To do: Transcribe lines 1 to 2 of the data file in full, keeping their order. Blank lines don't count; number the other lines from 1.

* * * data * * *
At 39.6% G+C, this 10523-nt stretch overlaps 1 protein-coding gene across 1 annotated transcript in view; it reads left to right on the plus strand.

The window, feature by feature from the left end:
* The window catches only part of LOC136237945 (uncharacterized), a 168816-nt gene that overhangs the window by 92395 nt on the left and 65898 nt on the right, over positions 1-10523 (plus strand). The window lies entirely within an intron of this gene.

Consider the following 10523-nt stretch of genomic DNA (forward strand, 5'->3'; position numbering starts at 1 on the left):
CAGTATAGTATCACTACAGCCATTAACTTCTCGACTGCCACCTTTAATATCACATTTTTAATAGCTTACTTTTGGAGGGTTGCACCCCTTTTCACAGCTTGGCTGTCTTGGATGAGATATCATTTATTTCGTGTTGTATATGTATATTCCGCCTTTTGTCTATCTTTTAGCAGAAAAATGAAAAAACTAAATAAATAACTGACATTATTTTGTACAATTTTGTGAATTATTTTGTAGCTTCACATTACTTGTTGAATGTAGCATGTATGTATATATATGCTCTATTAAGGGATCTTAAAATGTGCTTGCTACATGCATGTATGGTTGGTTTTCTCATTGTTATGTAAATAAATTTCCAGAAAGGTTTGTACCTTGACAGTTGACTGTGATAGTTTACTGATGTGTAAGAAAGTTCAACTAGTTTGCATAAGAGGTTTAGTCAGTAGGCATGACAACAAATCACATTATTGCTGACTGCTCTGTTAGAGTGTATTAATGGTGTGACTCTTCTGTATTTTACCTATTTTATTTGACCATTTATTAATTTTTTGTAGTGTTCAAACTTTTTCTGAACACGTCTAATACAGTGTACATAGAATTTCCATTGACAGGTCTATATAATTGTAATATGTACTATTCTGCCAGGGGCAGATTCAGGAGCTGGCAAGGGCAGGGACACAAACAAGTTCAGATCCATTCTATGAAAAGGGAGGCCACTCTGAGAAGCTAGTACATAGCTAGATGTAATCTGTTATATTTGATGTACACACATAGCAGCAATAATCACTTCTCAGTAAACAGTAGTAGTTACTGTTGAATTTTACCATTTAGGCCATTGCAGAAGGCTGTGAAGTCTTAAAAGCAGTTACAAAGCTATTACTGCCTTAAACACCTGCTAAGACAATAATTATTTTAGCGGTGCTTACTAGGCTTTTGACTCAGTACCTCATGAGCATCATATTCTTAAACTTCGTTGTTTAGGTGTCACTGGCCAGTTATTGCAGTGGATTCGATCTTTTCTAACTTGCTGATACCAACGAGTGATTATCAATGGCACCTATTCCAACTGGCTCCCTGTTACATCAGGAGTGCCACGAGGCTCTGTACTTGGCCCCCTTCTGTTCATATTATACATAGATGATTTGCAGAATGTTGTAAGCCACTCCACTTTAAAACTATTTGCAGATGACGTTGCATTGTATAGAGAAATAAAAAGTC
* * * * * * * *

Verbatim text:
At 39.6% G+C, this 10523-nt stretch overlaps 1 protein-coding gene across 1 annotated transcript in view; it reads left to right on the plus strand.

The window, feature by feature from the left end: